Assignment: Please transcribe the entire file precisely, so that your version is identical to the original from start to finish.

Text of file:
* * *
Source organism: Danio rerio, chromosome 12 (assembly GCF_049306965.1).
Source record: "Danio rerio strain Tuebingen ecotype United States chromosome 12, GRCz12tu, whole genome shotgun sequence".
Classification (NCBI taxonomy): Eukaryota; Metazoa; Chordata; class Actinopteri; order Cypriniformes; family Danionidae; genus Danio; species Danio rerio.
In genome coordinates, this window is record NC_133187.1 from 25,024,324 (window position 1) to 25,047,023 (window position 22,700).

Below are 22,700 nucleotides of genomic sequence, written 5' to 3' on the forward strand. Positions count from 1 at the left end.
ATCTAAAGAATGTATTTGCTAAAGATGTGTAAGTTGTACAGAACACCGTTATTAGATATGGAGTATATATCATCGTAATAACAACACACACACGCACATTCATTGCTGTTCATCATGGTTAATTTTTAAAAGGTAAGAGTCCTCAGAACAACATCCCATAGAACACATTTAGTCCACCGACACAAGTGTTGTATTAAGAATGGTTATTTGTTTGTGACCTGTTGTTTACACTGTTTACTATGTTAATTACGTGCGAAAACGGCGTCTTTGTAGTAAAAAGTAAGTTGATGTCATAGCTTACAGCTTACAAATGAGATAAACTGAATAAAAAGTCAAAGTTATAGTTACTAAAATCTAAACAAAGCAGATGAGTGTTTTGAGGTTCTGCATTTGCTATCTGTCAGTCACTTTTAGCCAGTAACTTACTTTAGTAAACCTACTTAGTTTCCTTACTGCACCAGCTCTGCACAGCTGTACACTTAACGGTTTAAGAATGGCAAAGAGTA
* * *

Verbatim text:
Source organism: Danio rerio, chromosome 12 (assembly GCF_049306965.1).
Source record: "Danio rerio strain Tuebingen ecotype United States chromosome 12, GRCz12tu, whole genome shotgun sequence".
Classification (NCBI taxonomy): Eukaryota; Metazoa; Chordata; class Actinopteri; order Cypriniformes; family Danionidae; genus Danio; species Danio rerio.
In genome coordinates, this window is record NC_133187.1 from 25,024,324 (window position 1) to 25,047,023 (window position 22,700).

Below are 22,700 nucleotides of genomic sequence, written 5' to 3' on the forward strand. Positions count from 1 at the left end.
ATCTAAAGAATGTATTTGCTAAAGATGTGTAAGTTGTACAGAACACCGTTATTAGATATGGAGTATATATCATCGTAATAACAACACACACACGCACATTCATTGCTGTTCATCATGGTTAATTTTTAAAAGGTAAGAGTCCTCAGAACAACATCCCATAGAACACATTTAGTCCACCGACACAAGTGTTGTATTAAGAATGGTTATTTGTTTGTGACCTGTTGTTTACACTGTTTACTATGTTAATTACGTGCGAAAACGGCGTCTTTGTAGTAAAAAGTAAGTTGATGTCATAGCTTACAGCTTACAAATGAGATAAACTGAATAAAAAGTCAAAGTTATAGTTACTAAAATCTAAACAAAGCAGATGAGTGTTTTGAGGTTCTGCATTTGCTATCTGTCAGTCACTTTTAGCCAGTAACTTACTTTAGTAAACCTACTTAGTTTCCTTACTGCACCAGCTCTGCACAGCTGTACACTTAACGGTTTAAGAATGGCAAAGAGTA